• Harold stole $200 from the grocery store yesterday.
  • I think Harold stole $200 from the grocery store yesterday. 

If a jury finds out that the person is disguising a factual statement as a protected opinion, they would still be liable for defamation. 

Publication

Another critical element that a plaintiff must prove is publication. A statement only constitutes defamation after publication. This doesn’t necessarily mean publication in a magazine or book. In defamation law, published means someone intentionally communicated false information to a third party.

The defamatory statement can be published in an email, text message, newspaper, or social media post. It can be found in a television interview or shared during a town hall meeting or cocktail party. The form of publication can vary depending on the type of defamation that occurred. 

But the most important thing to prove is that the false statement reached another person or the public. Suppose someone writes something harmful and untrue privately, like a journal, or directly says it to your face. In that case, it is not defamation because it was not published. 

Injury

The published false statement only qualifies as defamation if it negatively affects the public’s perception of an individual or business. A plaintiff must prove that the statement injured the victim’s professional or personal reputation. 

Harm can occur in different ways. Statements are considered harmful if you can present evidence for the following:

  • You lost your job because of false information that you committed a crime.
  • Your family or friends shunned you because another person falsely claimed you had an affair.
  • You lost opportunities for employment or financial security because you were deemed untrustworthy based on false statements.
  • You lost customers and business due to a defamatory online review.
  • You experienced mental anguish or emotional distress after the defamation occurred.

Just because the statement is false and hurts your feelings doesn’t mean it’s defamatory. It must cause actual harm for it to be defamation.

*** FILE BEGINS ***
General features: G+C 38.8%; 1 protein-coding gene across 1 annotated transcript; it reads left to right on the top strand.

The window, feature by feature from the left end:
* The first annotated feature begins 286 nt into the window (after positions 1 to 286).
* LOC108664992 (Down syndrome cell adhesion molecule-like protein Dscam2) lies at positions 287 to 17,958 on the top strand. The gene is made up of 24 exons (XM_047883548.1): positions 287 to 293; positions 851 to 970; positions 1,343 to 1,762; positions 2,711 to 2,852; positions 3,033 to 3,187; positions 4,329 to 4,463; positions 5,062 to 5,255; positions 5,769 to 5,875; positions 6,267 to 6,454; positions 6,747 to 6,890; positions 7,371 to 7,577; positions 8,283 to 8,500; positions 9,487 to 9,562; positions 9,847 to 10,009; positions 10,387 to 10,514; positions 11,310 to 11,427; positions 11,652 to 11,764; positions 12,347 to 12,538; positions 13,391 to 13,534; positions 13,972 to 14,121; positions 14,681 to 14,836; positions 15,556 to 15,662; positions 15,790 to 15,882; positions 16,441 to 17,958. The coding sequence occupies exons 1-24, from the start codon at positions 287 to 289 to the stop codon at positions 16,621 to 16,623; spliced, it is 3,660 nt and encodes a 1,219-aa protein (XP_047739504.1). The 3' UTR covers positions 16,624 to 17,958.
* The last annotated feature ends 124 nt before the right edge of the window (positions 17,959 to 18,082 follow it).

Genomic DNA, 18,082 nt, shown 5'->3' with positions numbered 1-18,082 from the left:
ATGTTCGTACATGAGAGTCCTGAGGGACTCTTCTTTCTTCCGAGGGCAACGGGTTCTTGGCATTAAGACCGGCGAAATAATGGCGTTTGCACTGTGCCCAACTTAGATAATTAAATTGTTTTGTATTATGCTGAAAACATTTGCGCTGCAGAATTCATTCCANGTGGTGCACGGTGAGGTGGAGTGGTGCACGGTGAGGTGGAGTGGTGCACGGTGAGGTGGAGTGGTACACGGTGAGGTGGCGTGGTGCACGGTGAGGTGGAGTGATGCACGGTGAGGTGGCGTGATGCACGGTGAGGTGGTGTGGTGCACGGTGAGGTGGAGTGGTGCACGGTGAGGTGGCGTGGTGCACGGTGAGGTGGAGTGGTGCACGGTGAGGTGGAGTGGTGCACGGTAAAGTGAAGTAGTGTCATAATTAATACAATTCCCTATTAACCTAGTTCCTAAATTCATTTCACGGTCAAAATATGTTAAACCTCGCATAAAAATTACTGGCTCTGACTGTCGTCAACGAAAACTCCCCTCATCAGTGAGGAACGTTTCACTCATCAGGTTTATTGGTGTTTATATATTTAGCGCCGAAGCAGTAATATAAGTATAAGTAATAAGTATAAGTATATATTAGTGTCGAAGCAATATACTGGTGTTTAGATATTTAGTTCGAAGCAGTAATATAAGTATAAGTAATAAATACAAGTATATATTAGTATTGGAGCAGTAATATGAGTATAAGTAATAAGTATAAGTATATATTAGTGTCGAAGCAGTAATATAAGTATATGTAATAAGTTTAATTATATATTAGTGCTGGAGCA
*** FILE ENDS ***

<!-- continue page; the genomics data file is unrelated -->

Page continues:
Unprivileged

The offending statement must also be unprivileged to qualify as defamation. This means the person who published the false information about you didn’t have the privilege or right to do so. You can’t take legal action against qualified privileges, such as the following:

  • Statements made by government officials while in session
  • Damaging testimony made by a witness while testifying in court
  • Unfavorable references by employers about an employee’s job performance

Actual malice

In some defamation cases, such as those that involve public figures, one must prove that there’s actual malice

Public officials voluntarily put themselves in a position that naturally draws scrutiny. Because of this, plaintiffs against these officials have a higher burden of proof. They have to prove actual malice to hold someone liable for defamation. 

The official must have published statements with reckless disregard for the truth. The defendant knew the information was false or had serious doubts about its verity but stated it anyway. 

Note that private citizens don’t need to prove actual malice to prevail in a defamation of character lawsuit. This rule was designed for public figures to minimize frivolous defamation claims.


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Types of Damages Victims Can Recover in a Defamation Case

Damages is the legal term for monetary compensation awarded to the harmed party. Calculating damages for defamation is often complex and subjective. 

If you want an accurate sense of how much your case might be worth, consult with a personal injury attorney. Generally, there are three types of damages that you can recover for defamation of character. 

Special damages

Also known as actual damages, special damages are compensation for the direct financial losses caused by defamatory statements. It aims to award the plaintiff for losses with economic value.